My rating: 4 of 5 stars
Actual Rating: 4
I really liked the beginning and middle of this book and so it pains me to have to drop my rating from a five-star to a four – but it just had to be done.
Emma in the Night is a suspenseful and mysterious story that begins with Cassandra’s return three years after she and her sister disappeared. But Cassandra is alone and Emma is still nowhere to be found. Then Cass begins speaking about a mysterious island and captors named Bill and Lucy who first gave them the life that they always wanted – and then snatched it away. But don’t forget about Abigail Winter, who knows that things are quite out of the ordinary for this family, and has actually experienced something similar. There are so many questions that she still needs answered: how did the girls disappear? Is Cass telling the truth? And where is Emma?
First of all, the writing style was the one thing that really caught my eye. From the very first page I was hooked, and as someone who typically doesn’t like reading books that contain different perspectives, I thought the author actually settled it very well. I could definitely differentiate between Cassandra and Dr. Winter, who each have their own unique voices and yet we’re so similar in some aspects. The writing style was mysterious and it definitely adds to the suspense; there was a lot of dialogue (as a lot of the book is Cassandra telling us her story) but I thought that this worked out really well and was much better than listing out the facts. The plot seemed mostly centered around the psychological development of Cass and how the psychologist gradually figured out what the real story was. Because the story took place on two timelines (real time and Cassandra’s story), the story became even more interesting and the author made it easy enough to follow both.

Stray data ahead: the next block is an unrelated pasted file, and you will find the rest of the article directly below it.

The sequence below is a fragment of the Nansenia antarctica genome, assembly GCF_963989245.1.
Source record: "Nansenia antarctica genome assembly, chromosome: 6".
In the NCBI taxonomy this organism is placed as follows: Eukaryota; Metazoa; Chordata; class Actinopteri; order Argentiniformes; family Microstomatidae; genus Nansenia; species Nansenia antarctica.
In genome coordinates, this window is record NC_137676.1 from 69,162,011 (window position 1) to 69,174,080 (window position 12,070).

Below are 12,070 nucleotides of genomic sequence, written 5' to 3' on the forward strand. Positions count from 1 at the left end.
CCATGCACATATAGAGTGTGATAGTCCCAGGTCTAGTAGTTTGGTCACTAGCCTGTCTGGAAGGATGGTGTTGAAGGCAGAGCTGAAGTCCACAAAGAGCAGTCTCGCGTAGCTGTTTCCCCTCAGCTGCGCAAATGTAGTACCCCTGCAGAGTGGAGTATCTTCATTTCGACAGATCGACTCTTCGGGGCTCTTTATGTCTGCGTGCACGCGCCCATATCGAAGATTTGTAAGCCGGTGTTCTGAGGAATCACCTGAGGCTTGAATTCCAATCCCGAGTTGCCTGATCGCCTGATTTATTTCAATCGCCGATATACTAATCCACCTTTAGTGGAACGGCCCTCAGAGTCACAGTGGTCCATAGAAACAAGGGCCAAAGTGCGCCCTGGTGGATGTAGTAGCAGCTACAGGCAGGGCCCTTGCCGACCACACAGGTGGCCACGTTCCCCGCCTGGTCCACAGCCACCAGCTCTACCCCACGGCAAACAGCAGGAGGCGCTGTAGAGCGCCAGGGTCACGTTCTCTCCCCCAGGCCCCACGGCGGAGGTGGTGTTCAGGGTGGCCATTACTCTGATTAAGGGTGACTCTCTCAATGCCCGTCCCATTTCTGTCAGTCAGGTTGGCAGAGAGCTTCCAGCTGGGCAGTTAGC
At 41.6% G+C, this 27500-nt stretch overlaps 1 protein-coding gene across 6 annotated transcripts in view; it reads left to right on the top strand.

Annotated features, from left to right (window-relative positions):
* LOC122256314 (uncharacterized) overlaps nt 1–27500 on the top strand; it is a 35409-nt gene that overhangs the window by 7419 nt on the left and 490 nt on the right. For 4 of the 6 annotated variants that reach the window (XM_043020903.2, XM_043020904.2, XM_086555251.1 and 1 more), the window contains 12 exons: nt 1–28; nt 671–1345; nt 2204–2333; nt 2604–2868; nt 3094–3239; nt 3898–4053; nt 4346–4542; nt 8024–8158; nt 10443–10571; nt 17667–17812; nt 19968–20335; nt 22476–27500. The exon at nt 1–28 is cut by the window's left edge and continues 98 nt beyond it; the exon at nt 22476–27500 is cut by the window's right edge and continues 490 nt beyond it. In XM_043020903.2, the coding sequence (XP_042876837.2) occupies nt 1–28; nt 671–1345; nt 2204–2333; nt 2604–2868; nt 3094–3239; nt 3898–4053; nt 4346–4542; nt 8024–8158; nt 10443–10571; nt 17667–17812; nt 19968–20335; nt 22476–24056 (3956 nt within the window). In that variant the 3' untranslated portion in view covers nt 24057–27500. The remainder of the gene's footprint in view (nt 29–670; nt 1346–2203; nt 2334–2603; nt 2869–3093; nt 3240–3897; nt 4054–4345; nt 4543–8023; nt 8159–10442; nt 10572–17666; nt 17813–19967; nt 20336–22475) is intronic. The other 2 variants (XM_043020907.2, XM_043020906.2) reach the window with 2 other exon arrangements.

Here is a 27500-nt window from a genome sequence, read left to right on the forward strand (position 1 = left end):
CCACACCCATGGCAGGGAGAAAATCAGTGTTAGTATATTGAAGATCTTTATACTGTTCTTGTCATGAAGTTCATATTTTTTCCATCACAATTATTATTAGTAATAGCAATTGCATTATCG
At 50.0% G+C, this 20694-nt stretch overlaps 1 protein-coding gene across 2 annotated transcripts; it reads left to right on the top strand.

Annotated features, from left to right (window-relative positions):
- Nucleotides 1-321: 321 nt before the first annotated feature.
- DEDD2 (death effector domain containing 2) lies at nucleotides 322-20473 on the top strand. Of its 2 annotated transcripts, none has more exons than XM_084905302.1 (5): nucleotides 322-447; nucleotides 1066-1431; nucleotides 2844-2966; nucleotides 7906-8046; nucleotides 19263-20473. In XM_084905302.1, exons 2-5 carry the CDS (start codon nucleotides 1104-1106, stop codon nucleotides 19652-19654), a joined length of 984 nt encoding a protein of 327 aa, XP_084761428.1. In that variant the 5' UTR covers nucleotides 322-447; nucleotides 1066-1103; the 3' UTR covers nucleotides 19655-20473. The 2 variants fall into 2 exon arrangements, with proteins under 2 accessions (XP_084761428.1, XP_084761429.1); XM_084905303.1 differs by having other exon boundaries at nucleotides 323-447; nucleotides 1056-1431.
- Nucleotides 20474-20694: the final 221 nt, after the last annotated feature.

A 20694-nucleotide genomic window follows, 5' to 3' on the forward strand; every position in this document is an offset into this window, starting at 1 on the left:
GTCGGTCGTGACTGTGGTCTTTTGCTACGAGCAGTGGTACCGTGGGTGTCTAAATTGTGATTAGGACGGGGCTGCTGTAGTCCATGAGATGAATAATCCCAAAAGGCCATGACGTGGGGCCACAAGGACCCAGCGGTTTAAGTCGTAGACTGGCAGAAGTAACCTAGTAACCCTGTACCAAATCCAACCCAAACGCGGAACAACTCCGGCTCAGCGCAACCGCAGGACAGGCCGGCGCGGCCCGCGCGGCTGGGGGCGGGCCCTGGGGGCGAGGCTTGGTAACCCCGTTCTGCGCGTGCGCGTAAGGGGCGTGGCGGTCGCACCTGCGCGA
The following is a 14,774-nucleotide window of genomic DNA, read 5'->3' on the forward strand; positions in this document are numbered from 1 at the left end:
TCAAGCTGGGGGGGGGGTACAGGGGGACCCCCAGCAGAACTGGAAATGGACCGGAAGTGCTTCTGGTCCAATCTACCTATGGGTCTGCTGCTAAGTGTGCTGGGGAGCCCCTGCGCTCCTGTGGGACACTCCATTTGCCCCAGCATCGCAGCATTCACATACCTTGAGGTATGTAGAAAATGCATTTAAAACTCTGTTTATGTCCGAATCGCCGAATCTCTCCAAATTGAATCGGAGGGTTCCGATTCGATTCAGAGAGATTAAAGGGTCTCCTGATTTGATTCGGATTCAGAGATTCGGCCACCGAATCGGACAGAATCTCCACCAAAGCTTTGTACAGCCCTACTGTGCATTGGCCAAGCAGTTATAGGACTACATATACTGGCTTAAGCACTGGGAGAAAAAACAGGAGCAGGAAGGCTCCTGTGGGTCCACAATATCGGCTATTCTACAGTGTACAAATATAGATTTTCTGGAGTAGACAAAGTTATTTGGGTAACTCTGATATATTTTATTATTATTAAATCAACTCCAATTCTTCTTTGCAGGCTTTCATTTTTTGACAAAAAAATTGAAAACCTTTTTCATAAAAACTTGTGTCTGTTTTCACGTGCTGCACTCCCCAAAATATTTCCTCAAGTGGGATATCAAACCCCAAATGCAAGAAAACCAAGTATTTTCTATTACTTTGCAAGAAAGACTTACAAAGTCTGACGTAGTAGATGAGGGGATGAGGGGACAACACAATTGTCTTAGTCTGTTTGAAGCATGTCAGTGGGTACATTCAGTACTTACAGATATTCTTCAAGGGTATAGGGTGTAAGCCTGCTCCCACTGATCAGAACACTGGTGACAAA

The characters I thought were flawed in a way that made the story frustrating, and yet they seemed to fit the narrative extremely well. The mother, who admittedly seemed a bit unrealistic, was still incorporated into the larger message behind the book. Overall, the author did incorporate every personality into the story and explained each psychologically, which I thought allowed closure and added to the immersive experience.
The one thing that really made me drop my rating from a five-star to a four was, like I said, the ending. As someone who has read countless psychological suspense stories, I was definitely hoping that the build-up in this book would be well worth what the result was, and I definitely had a lot of theories as the story was going on. Unfortunately, what we got in the end was not quite worth the wait. It was a bit predictable and to me felt a little like any other ending to a psychological suspense. I wasn’t surprised and because I had already wondered if this was what the ending was, I felt a little disappointed that that was the route that the author decided to take. I don’t want to call it a cop-out, but it’s definitely the type of path that I’ve seen before.
Still, I liked the book enough and although I didn’t like the ending, the road there had its ups and downs that kept me engaged throughout. I thought it was still really interesting reading experience and I would still recommend the story to anyone interested in this genre.